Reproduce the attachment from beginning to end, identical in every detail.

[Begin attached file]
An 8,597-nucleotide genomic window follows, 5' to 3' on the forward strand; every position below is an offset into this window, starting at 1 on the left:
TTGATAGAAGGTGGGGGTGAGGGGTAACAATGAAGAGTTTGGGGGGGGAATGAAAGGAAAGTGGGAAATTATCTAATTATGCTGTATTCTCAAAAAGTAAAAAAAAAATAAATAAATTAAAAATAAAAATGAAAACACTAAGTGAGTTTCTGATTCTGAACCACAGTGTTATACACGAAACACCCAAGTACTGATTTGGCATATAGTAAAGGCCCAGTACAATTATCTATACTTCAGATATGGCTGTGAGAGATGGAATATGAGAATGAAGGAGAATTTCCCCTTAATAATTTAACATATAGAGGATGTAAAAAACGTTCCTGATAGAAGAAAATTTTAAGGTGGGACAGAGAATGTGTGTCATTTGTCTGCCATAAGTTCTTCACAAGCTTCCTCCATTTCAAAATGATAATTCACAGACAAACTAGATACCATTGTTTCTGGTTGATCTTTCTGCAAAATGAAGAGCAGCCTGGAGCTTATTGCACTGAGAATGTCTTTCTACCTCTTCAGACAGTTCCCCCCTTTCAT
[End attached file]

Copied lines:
An 8,597-nucleotide genomic window follows, 5' to 3' on the forward strand; every position below is an offset into this window, starting at 1 on the left:
TTGATAGAAGGTGGGGGTGAGGGGTAACAATGAAGAGTTTGGGGGGGGAATGAAAGGAAAGTGGGAAATTATCTAATTATGCTGTATTCTCAAAAAGTAAAAAAAAAATAAATAAATTAAAAATAAAAATGAAAACACTAAGTGAGTTTCTGATTCTGAACCACAGTGTTATACACGAAACACCCAAGTACTGATTTGGCATATAGTAAAGGCCCAGTACAATTATCTATACTTCAGATATGGCTGTGAGAGATGGAATATGAGAATGAAGGAGAATTTCCCCTTAATAATTTAACATATAGAGGATGTAAAAAACGTTCCTGATAGAAGAAAATTTTAAGGTGGGACAGAGAATGTGTGTCATTTGTCTGCCATAAGTTCTTCACAAGCTTCCTCCATTTCAAAATGATAATTCACAGACAAACTAGATACCATTGTTTCTGGTTGATCTTTCTGCAAAATGAAGAGCAGCCTGGAGCTTATTGCACTGAGAATGTCTTTCTACCTCTTCAGACAGTTCCCCCCTTTCAT